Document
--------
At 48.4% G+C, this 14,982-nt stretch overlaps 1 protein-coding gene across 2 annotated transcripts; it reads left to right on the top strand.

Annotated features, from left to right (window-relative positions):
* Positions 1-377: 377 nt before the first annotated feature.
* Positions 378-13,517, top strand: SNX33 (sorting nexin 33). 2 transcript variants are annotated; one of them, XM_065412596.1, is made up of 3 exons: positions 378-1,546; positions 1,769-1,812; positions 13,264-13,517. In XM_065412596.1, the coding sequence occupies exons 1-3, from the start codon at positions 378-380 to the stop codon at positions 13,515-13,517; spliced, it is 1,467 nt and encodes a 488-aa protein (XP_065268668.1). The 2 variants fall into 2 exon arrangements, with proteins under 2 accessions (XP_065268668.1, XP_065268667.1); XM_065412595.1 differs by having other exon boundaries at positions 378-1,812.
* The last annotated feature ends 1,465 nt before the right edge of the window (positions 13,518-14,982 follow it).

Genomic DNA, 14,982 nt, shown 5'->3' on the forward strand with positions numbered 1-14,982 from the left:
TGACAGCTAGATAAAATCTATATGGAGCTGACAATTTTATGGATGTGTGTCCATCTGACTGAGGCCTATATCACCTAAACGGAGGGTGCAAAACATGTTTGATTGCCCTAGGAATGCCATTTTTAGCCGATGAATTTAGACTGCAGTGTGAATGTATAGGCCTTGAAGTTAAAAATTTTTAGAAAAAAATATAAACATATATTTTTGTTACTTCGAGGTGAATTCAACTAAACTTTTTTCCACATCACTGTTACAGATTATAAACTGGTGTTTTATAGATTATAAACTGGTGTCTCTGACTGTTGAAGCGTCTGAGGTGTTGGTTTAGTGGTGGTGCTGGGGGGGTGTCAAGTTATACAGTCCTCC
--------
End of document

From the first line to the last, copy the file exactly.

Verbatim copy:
At 48.4% G+C, this 14,982-nt stretch overlaps 1 protein-coding gene across 2 annotated transcripts; it reads left to right on the top strand.

Annotated features, from left to right (window-relative positions):
* Positions 1-377: 377 nt before the first annotated feature.
* Positions 378-13,517, top strand: SNX33 (sorting nexin 33). 2 transcript variants are annotated; one of them, XM_065412596.1, is made up of 3 exons: positions 378-1,546; positions 1,769-1,812; positions 13,264-13,517. In XM_065412596.1, the coding sequence occupies exons 1-3, from the start codon at positions 378-380 to the stop codon at positions 13,515-13,517; spliced, it is 1,467 nt and encodes a 488-aa protein (XP_065268668.1). The 2 variants fall into 2 exon arrangements, with proteins under 2 accessions (XP_065268668.1, XP_065268667.1); XM_065412595.1 differs by having other exon boundaries at positions 378-1,812.
* The last annotated feature ends 1,465 nt before the right edge of the window (positions 13,518-14,982 follow it).

Genomic DNA, 14,982 nt, shown 5'->3' on the forward strand with positions numbered 1-14,982 from the left:
TGACAGCTAGATAAAATCTATATGGAGCTGACAATTTTATGGATGTGTGTCCATCTGACTGAGGCCTATATCACCTAAACGGAGGGTGCAAAACATGTTTGATTGCCCTAGGAATGCCATTTTTAGCCGATGAATTTAGACTGCAGTGTGAATGTATAGGCCTTGAAGTTAAAAATTTTTAGAAAAAAATATAAACATATATTTTTGTTACTTCGAGGTGAATTCAACTAAACTTTTTTCCACATCACTGTTACAGATTATAAACTGGTGTTTTATAGATTATAAACTGGTGTCTCTGACTGTTGAAGCGTCTGAGGTGTTGGTTTAGTGGTGGTGCTGGGGGGGTGTCAAGTTATACAGTCCTCC